1970sThe dubbed dancehall toasts of Jamaica, as well as the disco-rapping and jazz-based spoken word beat poetry of the United States was a predecessor for the rapping in hip hop music. Gil Scott-Heron, a jazz poet/musician who wrote and released such seminal songs as The Revolution Will Not Be Televised, H2OGate Blues Part 2: We Beg Your Pardon America and Johannesberg, has been cited as an influence on many rappers. He released his first album in 1970. Similar in style, the Last Poets who formed in 1969 recited political poetry over drum beats and other instrumentation were another predecessor for rap music. They released their debut album in 1970 reaching the top ten on the Billboard charts. One of the first rappers in the beginning of the Hip Hop period, in the end of '70s, was also hip hop's first DJ; Kool Herc. Herc, a Jamaican immigrant, started delivering simple raps at his parties. As Herc would explain in a 1989 interview, Although rapping in hip hop began with the DJs, most rappers today don't DJ or produce on a regular basis; Coke La Rock is cited by Kool Herc as the first example of such a rapper. By the end of the 1979, hip hop had spread throughout New York, and was getting some radio play. Rappers were increasingly writing songs that fit pop music structures and featured continuous rhymes. Melle Mel (of The Furious Five) stands out as one of the earliest rap innovators. Two raps songs recorded in 1979 by separate artists were perhaps the first raps recorded at the beginning of the period where the Hip Hop movement began. The first was recoded by the funk group Fatback Band (later simply "Fatback"). The song is called King Tim III A week later Hip Hop/Funk group the Sugarhill Gang released Rapper's Delight which charted #36 on the U.S. pop chart.
Some music during this period also contained fragmented spoken-word sections on top of standard group instrumentation. Gil Scott Heron and the Last Poets were part of a poetry-influenced genre, however R&B singers like Oscar Brown simply weaved rap-style speaking into their studio albums and live routines.
1980sFrom the 1970s to the early 1980s, Melle Mel set the way for future rappers through his sociopolitical content and creative wordplay. Hip hop lyricism saw its biggest change with the popularity of Run-D.M.C.'s Raising Hell in the mid-1980s, known especially for the rap/rock collaboration with rock band Aerosmith in the song "Walk This Way". This album helped set the tone of toughness and lyrical prowess in hip hop; Run-D.M.C. were almost yelling their aggressive lyrics.
The 1980s saw a huge wave of commercialized rap music, that with it brought success and international popularity. Rap music transcended its original demographic and passed on to the suburbs. The first rap hit of the 80s was Blondie's "Rapture", following on from "Rapper's Delight" in 1979 from The Sugarhill Gang. Rap music in this time kept its original fan base in the "ghetto" while attracting interest from mainstream consumers. This decade also saw the emergence of what we now know as old school hip hop, artists such as Run-D.M.C., LL Cool J, Public Enemy, and the white group Beastie Boys. This decade is also referred to as the golden age of hip hop by modern music historians. Rap in the early 1980s centered mostly around self promotion e.g., the amount of gold one wears or one's prowess with females. However, in 1987 Public Enemy introduced a more sociopolitical edge, with their debut album Yo! Bum Rush the Show. Other artists such as the Jungle Brothers looked to Africa for inspiration. In 1987 the rap group N.W.A released their first album entitled N.W.A and the Posse, and included rap stars Dr. Dre, Ice Cube, Eazy-E, and MC Ren. This release marked the first shift from the golden age to the ensuing ages of gangsta rap and G-funk.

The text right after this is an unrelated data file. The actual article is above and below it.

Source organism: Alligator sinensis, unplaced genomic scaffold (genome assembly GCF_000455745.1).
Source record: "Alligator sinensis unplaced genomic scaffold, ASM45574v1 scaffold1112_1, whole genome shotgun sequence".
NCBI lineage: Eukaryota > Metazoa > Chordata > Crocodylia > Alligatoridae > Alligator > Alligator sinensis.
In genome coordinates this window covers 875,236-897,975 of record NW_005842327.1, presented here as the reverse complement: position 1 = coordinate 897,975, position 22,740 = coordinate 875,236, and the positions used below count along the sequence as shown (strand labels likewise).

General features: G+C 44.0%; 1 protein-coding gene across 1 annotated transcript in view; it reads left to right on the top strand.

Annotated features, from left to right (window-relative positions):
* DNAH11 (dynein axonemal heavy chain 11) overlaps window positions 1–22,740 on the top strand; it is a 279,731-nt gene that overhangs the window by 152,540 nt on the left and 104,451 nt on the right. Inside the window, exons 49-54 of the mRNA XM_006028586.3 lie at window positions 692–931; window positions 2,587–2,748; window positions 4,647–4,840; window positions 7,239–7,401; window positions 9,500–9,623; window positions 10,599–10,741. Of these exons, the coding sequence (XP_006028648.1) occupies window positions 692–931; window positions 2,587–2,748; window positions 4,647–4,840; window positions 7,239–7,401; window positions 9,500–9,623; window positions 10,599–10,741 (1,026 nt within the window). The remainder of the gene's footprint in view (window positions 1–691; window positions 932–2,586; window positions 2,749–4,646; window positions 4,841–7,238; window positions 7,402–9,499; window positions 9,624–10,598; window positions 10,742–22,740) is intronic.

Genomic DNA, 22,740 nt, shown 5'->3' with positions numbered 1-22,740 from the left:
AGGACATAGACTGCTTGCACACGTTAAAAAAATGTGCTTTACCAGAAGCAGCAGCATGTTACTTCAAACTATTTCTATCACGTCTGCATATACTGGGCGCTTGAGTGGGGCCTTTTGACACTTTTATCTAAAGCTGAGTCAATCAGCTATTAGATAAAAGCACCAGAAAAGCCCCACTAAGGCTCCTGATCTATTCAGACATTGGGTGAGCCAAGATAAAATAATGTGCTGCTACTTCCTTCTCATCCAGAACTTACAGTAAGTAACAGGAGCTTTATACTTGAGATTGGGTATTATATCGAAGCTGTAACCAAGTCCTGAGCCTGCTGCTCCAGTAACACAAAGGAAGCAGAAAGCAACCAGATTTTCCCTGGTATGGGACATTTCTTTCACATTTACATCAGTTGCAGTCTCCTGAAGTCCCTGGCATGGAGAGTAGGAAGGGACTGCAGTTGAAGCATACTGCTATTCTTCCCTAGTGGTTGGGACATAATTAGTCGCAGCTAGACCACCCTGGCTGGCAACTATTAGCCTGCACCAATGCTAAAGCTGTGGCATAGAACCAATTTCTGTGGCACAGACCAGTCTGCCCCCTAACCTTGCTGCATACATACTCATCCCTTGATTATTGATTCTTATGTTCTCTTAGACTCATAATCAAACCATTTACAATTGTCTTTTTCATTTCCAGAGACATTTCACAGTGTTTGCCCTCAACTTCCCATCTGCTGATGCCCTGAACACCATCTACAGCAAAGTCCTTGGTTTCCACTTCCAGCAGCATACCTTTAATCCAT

1990sRap in the 1990s saw a substantial change in direction of the style of rapping. While the 1980s were characterized by verses mostly constrained to straightforward structures and rhyme schemes, rappers in the 1990s explored deviations from those basic forms, freeing up the lyrical flow and switching up the patterns to create a much more fluid and complex style. The style on the East Coast became more aggressive, pioneered by artists like the Wu-Tang Clan and Notorious B.I.G., while West Coast hip hop became more laid-back and smooth, as made popular by Dr. Dre and 2Pac.
In terms of subject matter, the 1990s saw a shift from personal promotion and glorification to narratives of street experience and darker social observation, although this shift was more pronounced on the East Coast than the West.
The 1990s were also marked by a tense rivalry between MCs of the East and West Coast, including a feud between Sean "Puffy" Combs' (Bad Boy Records) in the East, including the Notorious B.I.G., and Dr. Dre and Suge Knight's Death Row Records (including 2pac and Snoop Dogg). Freestyling became a skill that demonstrates an MC's versatility and creativity, but also as a verbal duel or spar. The mid 1990s were marked by the violent deaths of Tupac Shakur, Notorious B.I.G., Freaky Tah, and Big L, among others. By the end of the 1990s, hip hop became widely accepted in mainstream music.